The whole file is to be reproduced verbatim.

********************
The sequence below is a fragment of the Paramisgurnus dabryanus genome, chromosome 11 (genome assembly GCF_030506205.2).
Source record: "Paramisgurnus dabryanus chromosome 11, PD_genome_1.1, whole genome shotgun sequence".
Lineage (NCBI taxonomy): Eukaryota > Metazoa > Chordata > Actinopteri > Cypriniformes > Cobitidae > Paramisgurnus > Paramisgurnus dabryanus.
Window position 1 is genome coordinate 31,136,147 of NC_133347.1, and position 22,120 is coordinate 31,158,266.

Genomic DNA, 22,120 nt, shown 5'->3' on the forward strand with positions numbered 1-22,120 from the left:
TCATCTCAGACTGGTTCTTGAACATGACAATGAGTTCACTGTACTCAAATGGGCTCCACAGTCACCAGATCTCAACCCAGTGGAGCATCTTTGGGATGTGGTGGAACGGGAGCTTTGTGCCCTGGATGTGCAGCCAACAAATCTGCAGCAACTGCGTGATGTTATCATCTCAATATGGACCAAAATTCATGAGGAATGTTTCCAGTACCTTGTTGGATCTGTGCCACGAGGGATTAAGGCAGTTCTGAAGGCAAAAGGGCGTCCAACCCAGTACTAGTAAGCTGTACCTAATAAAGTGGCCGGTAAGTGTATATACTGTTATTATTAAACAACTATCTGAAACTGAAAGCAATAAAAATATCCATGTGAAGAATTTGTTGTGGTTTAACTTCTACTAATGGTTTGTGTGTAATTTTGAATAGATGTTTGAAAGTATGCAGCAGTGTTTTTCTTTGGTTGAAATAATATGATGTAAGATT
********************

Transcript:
The sequence below is a fragment of the Paramisgurnus dabryanus genome, chromosome 11 (genome assembly GCF_030506205.2).
Source record: "Paramisgurnus dabryanus chromosome 11, PD_genome_1.1, whole genome shotgun sequence".
Lineage (NCBI taxonomy): Eukaryota > Metazoa > Chordata > Actinopteri > Cypriniformes > Cobitidae > Paramisgurnus > Paramisgurnus dabryanus.
Window position 1 is genome coordinate 31,136,147 of NC_133347.1, and position 22,120 is coordinate 31,158,266.

Genomic DNA, 22,120 nt, shown 5'->3' on the forward strand with positions numbered 1-22,120 from the left:
TCATCTCAGACTGGTTCTTGAACATGACAATGAGTTCACTGTACTCAAATGGGCTCCACAGTCACCAGATCTCAACCCAGTGGAGCATCTTTGGGATGTGGTGGAACGGGAGCTTTGTGCCCTGGATGTGCAGCCAACAAATCTGCAGCAACTGCGTGATGTTATCATCTCAATATGGACCAAAATTCATGAGGAATGTTTCCAGTACCTTGTTGGATCTGTGCCACGAGGGATTAAGGCAGTTCTGAAGGCAAAAGGGCGTCCAACCCAGTACTAGTAAGCTGTACCTAATAAAGTGGCCGGTAAGTGTATATACTGTTATTATTAAACAACTATCTGAAACTGAAAGCAATAAAAATATCCATGTGAAGAATTTGTTGTGGTTTAACTTCTACTAATGGTTTGTGTGTAATTTTGAATAGATGTTTGAAAGTATGCAGCAGTGTTTTTCTTTGGTTGAAATAATATGATGTAAGATT